Every day that passes in New York City, Jeff finds a way to get through it. Maybe he’s driven to find love. Maybe he’s driven to find a connection. Or maybe he’s just driven to do what he has to do to survive, however erratic or unforgivable it might be

“You don’t know my name, do you?” It’s a cringe-worthy question no matter the context, but in the age of near-instant hookups, it’s also become a familiar dating trope. In Julian Muller’s Staff Pick Premiere “Sickboy” this question and seemingly comedic set-up turns into something more troubling as it prompts Jeff, the film’s protagonist, to quickly abandon his date altogether. The ease of his exit lets us know he’s done this before.

As Jeff roams aimlessly through NYC, drinking and rambling, it’s clear that Muller and screenwriter Conor Champley have a more humanist character study in mind. With cinematographer John Kopec, their work explores homelessness and mental health with empathetic eyes.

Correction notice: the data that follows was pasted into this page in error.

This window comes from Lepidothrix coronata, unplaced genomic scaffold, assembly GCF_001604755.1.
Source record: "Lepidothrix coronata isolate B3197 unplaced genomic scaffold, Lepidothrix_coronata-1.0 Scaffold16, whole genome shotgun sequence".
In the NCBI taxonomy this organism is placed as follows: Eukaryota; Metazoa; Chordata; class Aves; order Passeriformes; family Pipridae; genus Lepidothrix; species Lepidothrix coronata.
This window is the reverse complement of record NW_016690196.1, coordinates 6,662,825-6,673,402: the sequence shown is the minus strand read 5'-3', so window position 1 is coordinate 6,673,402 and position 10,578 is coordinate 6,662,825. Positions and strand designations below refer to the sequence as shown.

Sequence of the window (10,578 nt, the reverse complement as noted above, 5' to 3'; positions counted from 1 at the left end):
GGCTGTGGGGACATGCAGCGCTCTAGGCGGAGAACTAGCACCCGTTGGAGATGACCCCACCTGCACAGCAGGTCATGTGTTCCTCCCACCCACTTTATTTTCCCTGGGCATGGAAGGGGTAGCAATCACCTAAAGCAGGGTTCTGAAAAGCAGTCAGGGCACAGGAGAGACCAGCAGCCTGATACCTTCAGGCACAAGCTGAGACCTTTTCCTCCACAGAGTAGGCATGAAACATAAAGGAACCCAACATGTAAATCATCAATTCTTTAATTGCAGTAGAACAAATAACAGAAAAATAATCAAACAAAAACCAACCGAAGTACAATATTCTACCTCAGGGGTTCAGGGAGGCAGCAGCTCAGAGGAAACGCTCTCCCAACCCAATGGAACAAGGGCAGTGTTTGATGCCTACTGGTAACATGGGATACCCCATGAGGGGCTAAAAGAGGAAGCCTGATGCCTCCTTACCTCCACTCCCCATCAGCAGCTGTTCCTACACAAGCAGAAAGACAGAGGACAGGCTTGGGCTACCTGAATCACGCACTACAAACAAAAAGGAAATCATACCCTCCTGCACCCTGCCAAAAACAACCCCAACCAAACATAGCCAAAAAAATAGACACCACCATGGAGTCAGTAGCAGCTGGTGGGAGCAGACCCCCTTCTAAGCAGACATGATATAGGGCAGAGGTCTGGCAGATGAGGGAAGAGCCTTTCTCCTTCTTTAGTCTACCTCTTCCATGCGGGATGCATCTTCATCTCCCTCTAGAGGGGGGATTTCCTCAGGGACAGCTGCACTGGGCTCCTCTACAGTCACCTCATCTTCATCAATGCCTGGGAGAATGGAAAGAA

Shot on film and inspired by the Safdie brothers’ gritty New York portraits, “Sickboy” feels like it’s headed in a downward spiral until Jeff spots his next con sitting on a park bench. Antonio Magro’s performance as Jeff is rooted in loneliness but the charm that lures his victims is so convincing that their chemistry seems undeniable. Jeff walks a fine line between an expert freeloader and someone simply doing his best to survive. In the film’s final moments, a real human connection might finally change his way.

Starring: Antonio Magro, Sarah Wisser, and Rachel Hale

Read more Sickboy 

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